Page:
Life has been hectic for all of us, from crazy winter weather, to the Olympics, Valentine’s Day and President’s Day, there seems to always be something exciting going on. This is great for life in MoCo, but sometimes it is nice to take a step back and have a little enjoyment with something different from the norm. Wanting to be your realtor, I thought it would be nice to share with you some of the historical types of architecture you can find in MoCo. If you are looking to sell your home, the following list can help you determine if you currently live in one of these architectural treasures of style. If you are looking to buy and want something of historical style, this will help you on your way to understand what type is for you.
Georgian 1700-1790--Georgian facades are symmetrical and most often made of brick or painted clapboards. Rooflines are detailed with dentil moulding and decorative pilasters at the corners of the building. The windows are large, from 6-12 panes of glass, and the doors are paneled with rows of glass as well.
Federal 1780-1840--Federal houses focus more on simple geometric lines with less decorative aspects. Often, the only decorative aspect outside a Federal home is a small porch or stoop for an entry way. These homes are usually square or rectangular in shape and two or three stories high.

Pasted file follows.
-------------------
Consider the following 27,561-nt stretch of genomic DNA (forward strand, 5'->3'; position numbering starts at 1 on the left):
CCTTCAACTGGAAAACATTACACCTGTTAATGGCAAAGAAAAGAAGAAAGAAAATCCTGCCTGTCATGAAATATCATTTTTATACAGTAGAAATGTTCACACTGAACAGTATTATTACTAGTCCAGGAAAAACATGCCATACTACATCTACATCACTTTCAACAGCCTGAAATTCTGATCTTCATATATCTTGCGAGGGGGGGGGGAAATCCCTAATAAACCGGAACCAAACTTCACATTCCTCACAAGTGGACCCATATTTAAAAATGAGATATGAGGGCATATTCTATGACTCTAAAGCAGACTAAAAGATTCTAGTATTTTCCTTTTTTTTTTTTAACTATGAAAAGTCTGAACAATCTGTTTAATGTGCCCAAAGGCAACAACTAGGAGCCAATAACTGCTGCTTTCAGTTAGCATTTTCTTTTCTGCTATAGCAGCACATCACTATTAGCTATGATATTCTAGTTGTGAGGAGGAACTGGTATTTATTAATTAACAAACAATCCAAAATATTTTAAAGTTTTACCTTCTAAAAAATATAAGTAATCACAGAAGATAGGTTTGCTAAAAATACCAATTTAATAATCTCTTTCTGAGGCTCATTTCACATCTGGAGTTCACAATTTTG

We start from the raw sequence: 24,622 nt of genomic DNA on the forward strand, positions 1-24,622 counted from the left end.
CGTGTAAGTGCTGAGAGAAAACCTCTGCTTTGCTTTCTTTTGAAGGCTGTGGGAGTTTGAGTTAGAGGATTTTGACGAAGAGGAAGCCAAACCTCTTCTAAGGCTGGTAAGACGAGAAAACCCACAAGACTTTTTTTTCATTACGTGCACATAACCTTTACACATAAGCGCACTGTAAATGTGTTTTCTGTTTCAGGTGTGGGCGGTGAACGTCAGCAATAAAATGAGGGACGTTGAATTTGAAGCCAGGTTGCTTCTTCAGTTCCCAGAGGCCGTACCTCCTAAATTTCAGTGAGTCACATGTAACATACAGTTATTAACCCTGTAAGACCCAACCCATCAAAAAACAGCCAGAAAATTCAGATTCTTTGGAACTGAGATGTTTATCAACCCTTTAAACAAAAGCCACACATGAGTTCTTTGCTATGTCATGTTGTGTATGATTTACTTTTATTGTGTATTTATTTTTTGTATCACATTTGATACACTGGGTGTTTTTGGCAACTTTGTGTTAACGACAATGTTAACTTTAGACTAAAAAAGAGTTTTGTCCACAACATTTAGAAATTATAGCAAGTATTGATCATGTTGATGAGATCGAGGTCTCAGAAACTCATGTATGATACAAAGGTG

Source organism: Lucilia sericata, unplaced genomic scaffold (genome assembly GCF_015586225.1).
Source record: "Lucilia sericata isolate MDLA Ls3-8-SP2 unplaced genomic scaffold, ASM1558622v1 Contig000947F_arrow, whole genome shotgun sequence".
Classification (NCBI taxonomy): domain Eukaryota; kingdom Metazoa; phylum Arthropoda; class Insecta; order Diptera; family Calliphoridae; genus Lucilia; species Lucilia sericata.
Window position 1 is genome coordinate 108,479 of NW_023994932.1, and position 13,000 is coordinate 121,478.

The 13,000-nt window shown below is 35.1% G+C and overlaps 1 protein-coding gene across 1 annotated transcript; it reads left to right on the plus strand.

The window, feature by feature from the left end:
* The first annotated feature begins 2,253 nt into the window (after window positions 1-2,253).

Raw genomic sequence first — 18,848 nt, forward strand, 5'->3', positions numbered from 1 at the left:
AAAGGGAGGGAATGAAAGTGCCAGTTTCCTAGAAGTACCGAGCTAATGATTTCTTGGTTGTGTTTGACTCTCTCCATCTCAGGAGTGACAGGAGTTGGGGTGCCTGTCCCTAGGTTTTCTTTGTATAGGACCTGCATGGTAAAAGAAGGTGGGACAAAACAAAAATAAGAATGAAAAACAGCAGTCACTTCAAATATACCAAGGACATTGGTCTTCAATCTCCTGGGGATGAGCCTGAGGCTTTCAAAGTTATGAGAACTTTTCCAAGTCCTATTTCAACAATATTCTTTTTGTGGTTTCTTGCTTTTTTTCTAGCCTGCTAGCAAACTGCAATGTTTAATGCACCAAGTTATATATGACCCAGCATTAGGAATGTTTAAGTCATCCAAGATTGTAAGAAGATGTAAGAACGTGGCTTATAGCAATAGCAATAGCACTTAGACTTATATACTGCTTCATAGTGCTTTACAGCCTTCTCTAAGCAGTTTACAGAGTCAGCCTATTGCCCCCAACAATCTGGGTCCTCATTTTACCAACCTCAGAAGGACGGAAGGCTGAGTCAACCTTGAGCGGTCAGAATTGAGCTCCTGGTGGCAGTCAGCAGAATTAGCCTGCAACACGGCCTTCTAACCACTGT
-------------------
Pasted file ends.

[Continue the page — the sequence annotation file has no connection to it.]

Italianate 1840-1885--Most of these homes are two stories tall and are identified by wide cornices that project out and have heavy brackets. These homes have richly decorated doorways, porches and windows. The primary basic shape of this style is box shaped with either a hip roof or centered gable and often with an L or U shape plan design.
Queen Anne 1870-1890--Whimsy is the key to this architectural style. These large homes have turrets and porches in unconventional places throughout. Many decorative details are found including balconies, bay windows, stained glass windows and patterned shingles.
Tudor Style 1890-1940--These homes have lots of decorative masonry aspects including elaborate chimneys half-timbering, which is exposed wood framework with space between the beams being filled with masonry. There are steep gabled rooflines and decorative doors as well, making these homes very ornate.
These are but a few of the historical architecture styles in MoCo. My website has a ton of information for you as well. You can sign up for a FREE monthlyreport on the sales trends and statistics for your community, search the entire MLSdatabase, or just click on the area you are interested in: Bethesda, North Potomac, Gaithersburg, Germantown, Boyds, Clarksburg, or Montgomery County. Either way, I am always here to serve!